Alarcon described Cuba's new relationship with Venezuela as "a little paradoxical." On a bilateral basis, said the deputy foreign minister, "there are some problems pending that are very complicated," while "in more general Latin American affairs there have been a series of convergences of viewpoint."
"Naturally one thing influences the other," said Alarcon.
After two years of drastically reduced diplomatic representation, Alarcon said, there are now "several indications of the possibility of normalizing relations," and added that "the political will to do so" exists "on both sides."
A well-informed diplomat agreed. "There has been a positive evolution. It is not that relations have normalized, but there is a good environment. Let's say there is good will on the part of both countries."
One of the roughest bilateral questions between the countries concerns the fate of Venezuelans and Cuban exiles accused of blowing up a Cubana airlines passenger flight near Barbados that killed 57 Cubans and 16 other passengers in 1976.
When Venezuelan President Luis Herrera Campins declined in 1980 to change a military court decision acquitting the four men charged, Castro shut down his embassy in Caracas, and Venezuela recalled its ambassador. It is now represented here by a charge d'affaires.
Venezuela did not release the men, however, pending ratification by the Supreme Court. When the two Venezuelans charged in the bombing briefly escaped from jail in Caracas earlier this month, Havana remained silent.
Another complicating factor is the asylum granted by Venezuela's embassy here to about 15 Cubans, some of whom sought refuge behind its iron gates in violent incidents.
The 15 remain trapped and incommunicado, but, according to diplomats here, 127 other Cubans seeking to join their families in Caracas were quietly flown there with Cuba's approval on a Venezuelan charter at the beginning of the month.
But it is on regional issues that Venezuela and Cuba appear to have found new common ground, and their affinity cannot help but undermine Reagan administration policy toward the Caribbean Basin.
A year ago, said Alarcon, Cuba's relations with Venezuela were characterized by "completely opposing views" on Central America's conflicts. Now, however, Alarcon believes "Venezuela is adopting a more careful position toward Central America" and "undoubtedly is one of the factors weighing against U.S. imperialist intervention and in favor of international pluralism."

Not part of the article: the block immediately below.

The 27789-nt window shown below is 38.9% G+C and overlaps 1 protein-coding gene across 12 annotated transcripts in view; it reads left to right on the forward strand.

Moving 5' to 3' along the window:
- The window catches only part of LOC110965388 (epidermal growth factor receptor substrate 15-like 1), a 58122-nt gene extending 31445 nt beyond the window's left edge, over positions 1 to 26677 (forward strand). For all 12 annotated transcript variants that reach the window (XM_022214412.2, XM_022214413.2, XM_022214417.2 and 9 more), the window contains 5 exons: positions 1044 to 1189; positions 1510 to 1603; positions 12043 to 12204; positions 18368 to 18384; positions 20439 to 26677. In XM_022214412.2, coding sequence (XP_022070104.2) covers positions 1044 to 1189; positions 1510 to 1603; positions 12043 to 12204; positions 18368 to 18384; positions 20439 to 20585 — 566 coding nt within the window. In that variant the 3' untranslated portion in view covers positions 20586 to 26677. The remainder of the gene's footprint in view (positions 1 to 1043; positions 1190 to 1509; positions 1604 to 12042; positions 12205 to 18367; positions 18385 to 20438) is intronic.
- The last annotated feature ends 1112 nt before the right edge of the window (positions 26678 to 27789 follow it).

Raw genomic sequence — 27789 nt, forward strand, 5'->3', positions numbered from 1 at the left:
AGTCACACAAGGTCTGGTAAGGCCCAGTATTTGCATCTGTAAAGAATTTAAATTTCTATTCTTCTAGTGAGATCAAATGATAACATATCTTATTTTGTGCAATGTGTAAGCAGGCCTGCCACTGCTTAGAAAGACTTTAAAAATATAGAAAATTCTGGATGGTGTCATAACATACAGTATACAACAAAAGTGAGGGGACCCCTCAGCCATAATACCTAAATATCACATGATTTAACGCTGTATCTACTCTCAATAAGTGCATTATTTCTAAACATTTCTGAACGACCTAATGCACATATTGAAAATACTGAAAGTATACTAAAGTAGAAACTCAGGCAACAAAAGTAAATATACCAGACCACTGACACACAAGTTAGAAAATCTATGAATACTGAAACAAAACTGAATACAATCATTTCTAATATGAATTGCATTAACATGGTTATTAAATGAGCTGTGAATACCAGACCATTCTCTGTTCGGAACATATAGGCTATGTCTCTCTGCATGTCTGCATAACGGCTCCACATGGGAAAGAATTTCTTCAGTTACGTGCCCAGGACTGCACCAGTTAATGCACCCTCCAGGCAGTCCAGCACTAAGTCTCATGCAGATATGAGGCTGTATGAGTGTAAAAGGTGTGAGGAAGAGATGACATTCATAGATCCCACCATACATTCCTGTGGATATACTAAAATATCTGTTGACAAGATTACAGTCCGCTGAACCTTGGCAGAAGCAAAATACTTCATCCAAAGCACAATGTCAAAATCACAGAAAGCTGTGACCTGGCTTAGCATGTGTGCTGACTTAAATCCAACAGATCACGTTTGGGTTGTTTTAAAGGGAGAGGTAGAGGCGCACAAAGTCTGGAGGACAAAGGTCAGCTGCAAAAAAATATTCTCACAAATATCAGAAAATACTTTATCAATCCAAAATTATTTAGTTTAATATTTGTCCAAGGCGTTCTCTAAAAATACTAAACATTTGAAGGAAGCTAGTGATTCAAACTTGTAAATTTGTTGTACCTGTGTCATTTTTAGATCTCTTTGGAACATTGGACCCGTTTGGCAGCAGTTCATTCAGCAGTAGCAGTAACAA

Alarcon cited the visit of Venezuelan President Herrera Campins to Nicaragua in July just as Washington was pressing to isolate the pro-Cuban Sandinista government.
In addition, Alarcon said, Venezuela has voted with Cuba in the U.N. Special Committee on Decolonization for the independence of Puerto Rico, Caracas has opposed U.S.-backed military maneuvers in the Caribbean and appears ready to enter the Nonaligned Movement, currently presided over by Castro.
Some Latin American envoys here believe that rapprochement between Havana and the capitals of South America may give Castro "breathing space" to moderate his own foreign and even his domestic policies.
One Western diplomat wondered whether the "posturing and rhetoric" that accompanied the Falklands crisis will really have any long-run impact on Cuban relations with the rest of the hemisphere, but Latin diplomats in Havana are convinced that it will. They say the United States will no longer be able to impose revised versions of the Monroe Doctrine on the hemisphere, as both Cuban and Venezuelan officials have accused it of trying to do with such measures as the Symms resolution.
In this new environment, said one senior Latin diplomat, the question of long-term regional security may even hinge on "how you could stabilize the area in a way that would be to the benefit of Cuba, the United States and the Soviet Union."